1984 by George Orwell (1949)Read about another book on the list.
1984 reflects the author’s concerns about the dictatorships of his time, although it was also inspired by his activity at BBC radio during World War II, rewriting the news to make it conform to the propaganda needs of wartime. Orwell extrapolated the growing influence of electronic media—radio, movies, and TV—and their potential for misuse by power, from the broadcasting of propaganda rallies to televisions that can watch us back. As a classic awful warning tale, it established the parameters for surviving (or not, in this case) the surveillance state.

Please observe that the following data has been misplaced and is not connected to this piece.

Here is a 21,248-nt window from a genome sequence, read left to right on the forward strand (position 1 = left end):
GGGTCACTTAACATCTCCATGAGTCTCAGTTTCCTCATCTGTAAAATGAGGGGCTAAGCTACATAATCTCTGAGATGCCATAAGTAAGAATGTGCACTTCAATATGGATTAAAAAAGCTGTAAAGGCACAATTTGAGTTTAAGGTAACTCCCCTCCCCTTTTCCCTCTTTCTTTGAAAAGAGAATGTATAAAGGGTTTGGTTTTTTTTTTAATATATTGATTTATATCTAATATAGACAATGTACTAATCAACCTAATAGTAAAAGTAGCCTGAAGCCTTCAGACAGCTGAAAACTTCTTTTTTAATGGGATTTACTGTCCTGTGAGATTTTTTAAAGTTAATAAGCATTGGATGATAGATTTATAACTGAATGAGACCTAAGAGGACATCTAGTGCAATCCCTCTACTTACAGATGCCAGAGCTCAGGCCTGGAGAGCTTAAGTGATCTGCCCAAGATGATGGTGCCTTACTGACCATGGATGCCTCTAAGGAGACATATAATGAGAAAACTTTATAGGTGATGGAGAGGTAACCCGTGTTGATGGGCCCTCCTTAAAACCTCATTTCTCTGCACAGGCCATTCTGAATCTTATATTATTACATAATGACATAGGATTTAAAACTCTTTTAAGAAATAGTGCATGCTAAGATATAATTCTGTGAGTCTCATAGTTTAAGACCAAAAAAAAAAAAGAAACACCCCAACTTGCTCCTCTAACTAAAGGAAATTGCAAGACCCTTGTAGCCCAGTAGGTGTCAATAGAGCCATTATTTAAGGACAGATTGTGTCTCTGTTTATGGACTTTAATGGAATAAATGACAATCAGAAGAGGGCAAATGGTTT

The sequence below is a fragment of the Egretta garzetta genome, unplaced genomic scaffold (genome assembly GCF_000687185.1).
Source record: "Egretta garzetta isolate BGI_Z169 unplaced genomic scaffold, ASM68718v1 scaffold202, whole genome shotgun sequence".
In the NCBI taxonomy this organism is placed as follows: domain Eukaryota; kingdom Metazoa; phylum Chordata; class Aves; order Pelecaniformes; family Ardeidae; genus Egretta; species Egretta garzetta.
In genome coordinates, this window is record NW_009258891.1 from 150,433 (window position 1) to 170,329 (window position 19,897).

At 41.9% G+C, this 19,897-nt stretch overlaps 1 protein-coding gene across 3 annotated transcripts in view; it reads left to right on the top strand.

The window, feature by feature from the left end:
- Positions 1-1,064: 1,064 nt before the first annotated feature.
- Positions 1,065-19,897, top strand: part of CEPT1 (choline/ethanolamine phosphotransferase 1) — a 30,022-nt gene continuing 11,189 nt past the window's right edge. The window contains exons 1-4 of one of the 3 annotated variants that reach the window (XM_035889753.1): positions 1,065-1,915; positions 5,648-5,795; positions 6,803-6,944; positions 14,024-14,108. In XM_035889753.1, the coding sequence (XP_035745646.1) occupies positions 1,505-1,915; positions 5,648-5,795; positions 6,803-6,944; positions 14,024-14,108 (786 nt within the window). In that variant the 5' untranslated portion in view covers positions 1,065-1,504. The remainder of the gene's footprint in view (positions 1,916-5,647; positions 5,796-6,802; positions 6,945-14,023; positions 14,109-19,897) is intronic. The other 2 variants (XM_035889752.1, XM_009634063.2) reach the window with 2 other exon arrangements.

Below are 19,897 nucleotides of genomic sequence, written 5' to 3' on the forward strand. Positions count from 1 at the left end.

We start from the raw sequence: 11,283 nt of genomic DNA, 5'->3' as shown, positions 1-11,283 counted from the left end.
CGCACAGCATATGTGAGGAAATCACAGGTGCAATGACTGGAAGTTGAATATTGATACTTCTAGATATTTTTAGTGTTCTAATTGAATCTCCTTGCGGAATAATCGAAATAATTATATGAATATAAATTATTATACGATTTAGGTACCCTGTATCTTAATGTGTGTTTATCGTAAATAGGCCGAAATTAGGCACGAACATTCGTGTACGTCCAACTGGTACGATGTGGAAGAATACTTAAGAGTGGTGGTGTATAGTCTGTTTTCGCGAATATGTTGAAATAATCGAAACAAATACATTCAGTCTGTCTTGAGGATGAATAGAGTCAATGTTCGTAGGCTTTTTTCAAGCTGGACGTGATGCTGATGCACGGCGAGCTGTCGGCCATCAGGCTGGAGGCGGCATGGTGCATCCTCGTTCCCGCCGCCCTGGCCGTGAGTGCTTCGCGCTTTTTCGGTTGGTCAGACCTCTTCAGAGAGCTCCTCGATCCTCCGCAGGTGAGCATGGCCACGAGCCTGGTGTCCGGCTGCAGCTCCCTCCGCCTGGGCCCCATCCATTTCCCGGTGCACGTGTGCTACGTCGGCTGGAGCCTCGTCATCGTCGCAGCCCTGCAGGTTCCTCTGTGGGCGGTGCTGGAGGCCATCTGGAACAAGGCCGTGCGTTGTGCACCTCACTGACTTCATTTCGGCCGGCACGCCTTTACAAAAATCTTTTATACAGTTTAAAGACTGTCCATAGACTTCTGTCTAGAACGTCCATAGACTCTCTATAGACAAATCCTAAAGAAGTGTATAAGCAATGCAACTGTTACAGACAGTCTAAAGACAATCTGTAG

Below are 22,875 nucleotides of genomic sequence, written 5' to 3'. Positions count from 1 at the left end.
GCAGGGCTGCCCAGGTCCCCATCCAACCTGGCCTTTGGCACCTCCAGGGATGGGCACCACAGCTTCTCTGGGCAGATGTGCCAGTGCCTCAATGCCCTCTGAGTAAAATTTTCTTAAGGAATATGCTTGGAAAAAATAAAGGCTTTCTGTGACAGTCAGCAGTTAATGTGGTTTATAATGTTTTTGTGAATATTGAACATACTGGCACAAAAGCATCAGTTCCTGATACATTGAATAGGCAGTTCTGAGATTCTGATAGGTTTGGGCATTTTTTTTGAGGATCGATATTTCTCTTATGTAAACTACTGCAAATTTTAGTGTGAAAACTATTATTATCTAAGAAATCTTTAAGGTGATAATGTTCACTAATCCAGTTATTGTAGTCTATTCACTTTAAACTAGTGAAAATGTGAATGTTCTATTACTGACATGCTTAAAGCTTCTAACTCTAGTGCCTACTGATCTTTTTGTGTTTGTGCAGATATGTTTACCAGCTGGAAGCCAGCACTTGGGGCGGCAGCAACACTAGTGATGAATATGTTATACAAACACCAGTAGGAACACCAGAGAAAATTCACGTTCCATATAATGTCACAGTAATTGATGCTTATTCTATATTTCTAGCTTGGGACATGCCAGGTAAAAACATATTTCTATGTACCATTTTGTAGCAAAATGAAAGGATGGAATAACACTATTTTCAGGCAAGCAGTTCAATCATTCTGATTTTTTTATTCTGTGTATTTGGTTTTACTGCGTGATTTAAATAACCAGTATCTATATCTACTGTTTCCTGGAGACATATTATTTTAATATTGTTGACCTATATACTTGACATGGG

Nineteen Eighty-four is on Linda Grant's top ten list of books about postwar Britain, Ella Cosmo's list of five fictional books-within-a-book too dangerous to read, the list of four books that changed Peter Twohig, the Guardian's list of the five worst book covers ever, the Independent's list of the fifteen best opening lines in literature, W.B. Gooderham's top ten list of books given in books, Katharine Trendacosta and Amanda Yesilbas's list of ten paranoid science fiction stories that could help you survive, Na'ima B. Robert's top ten list of Romeo and Juliet stories, Gabe Habash's list of ten songs inspired by books and a list of the 100 best last lines from novels. The book made Charlie Jane Anders's list of ten science fiction novels we pretend to have read, Juan E. Méndez's list of five books on torture, P. J. O’Rourke's list of the five best political satires, Daniel Johnson's five best list of books about Cold War culture, Robert Collins' top ten list of dystopian novels, Gemma Malley's top 10 list of dystopian novels for teenagers, is one of Norman Tebbit's six best books and one of the top ten works of literature according to Stephen King. It made a difference to Isla Fisher, and appears on John Mullan's lists of ten of the best Aprils in literature, ten of the best rats in literature, and ten of the best horrid children in fiction.